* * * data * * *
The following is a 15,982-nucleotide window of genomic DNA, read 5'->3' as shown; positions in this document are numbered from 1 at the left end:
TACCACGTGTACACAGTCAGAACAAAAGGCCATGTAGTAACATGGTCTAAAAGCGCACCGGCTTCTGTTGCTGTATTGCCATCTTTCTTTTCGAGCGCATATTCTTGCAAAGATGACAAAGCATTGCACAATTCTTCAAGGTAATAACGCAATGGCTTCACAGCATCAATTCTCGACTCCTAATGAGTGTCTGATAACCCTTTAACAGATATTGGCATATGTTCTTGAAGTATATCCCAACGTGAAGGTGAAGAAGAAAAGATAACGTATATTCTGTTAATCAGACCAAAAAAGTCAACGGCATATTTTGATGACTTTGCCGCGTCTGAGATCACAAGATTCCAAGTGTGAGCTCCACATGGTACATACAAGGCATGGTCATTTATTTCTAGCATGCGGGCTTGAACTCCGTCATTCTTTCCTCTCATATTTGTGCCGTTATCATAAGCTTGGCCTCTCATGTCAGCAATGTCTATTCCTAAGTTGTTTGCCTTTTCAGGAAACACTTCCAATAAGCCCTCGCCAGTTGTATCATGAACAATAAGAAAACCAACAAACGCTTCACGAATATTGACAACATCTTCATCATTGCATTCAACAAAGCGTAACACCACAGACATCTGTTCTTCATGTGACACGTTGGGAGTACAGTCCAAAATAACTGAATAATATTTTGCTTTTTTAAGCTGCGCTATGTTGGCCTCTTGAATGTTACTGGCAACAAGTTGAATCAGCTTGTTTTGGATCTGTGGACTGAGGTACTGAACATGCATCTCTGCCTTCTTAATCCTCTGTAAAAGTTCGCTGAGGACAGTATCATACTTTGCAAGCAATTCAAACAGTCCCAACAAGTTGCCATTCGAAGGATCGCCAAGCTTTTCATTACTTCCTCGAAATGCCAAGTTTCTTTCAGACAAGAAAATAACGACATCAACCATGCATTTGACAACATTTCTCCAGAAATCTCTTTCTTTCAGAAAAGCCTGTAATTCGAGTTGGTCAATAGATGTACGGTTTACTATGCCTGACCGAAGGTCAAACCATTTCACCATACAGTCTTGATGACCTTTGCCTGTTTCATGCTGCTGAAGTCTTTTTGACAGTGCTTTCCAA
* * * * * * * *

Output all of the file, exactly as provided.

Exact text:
The following is a 15,982-nucleotide window of genomic DNA, read 5'->3' as shown; positions in this document are numbered from 1 at the left end:
TACCACGTGTACACAGTCAGAACAAAAGGCCATGTAGTAACATGGTCTAAAAGCGCACCGGCTTCTGTTGCTGTATTGCCATCTTTCTTTTCGAGCGCATATTCTTGCAAAGATGACAAAGCATTGCACAATTCTTCAAGGTAATAACGCAATGGCTTCACAGCATCAATTCTCGACTCCTAATGAGTGTCTGATAACCCTTTAACAGATATTGGCATATGTTCTTGAAGTATATCCCAACGTGAAGGTGAAGAAGAAAAGATAACGTATATTCTGTTAATCAGACCAAAAAAGTCAACGGCATATTTTGATGACTTTGCCGCGTCTGAGATCACAAGATTCCAAGTGTGAGCTCCACATGGTACATACAAGGCATGGTCATTTATTTCTAGCATGCGGGCTTGAACTCCGTCATTCTTTCCTCTCATATTTGTGCCGTTATCATAAGCTTGGCCTCTCATGTCAGCAATGTCTATTCCTAAGTTGTTTGCCTTTTCAGGAAACACTTCCAATAAGCCCTCGCCAGTTGTATCATGAACAATAAGAAAACCAACAAACGCTTCACGAATATTGACAACATCTTCATCATTGCATTCAACAAAGCGTAACACCACAGACATCTGTTCTTCATGTGACACGTTGGGAGTACAGTCCAAAATAACTGAATAATATTTTGCTTTTTTAAGCTGCGCTATGTTGGCCTCTTGAATGTTACTGGCAACAAGTTGAATCAGCTTGTTTTGGATCTGTGGACTGAGGTACTGAACATGCATCTCTGCCTTCTTAATCCTCTGTAAAAGTTCGCTGAGGACAGTATCATACTTTGCAAGCAATTCAAACAGTCCCAACAAGTTGCCATTCGAAGGATCGCCAAGCTTTTCATTACTTCCTCGAAATGCCAAGTTTCTTTCAGACAAGAAAATAACGACATCAACCATGCATTTGACAACATTTCTCCAGAAATCTCTTTCTTTCAGAAAAGCCTGTAATTCGAGTTGGTCAATAGATGTACGGTTTACTATGCCTGACCGAAGGTCAAACCATTTCACCATACAGTCTTGATGACCTTTGCCTGTTTCATGCTGCTGAAGTCTTTTTGACAGTGCTTTCCAA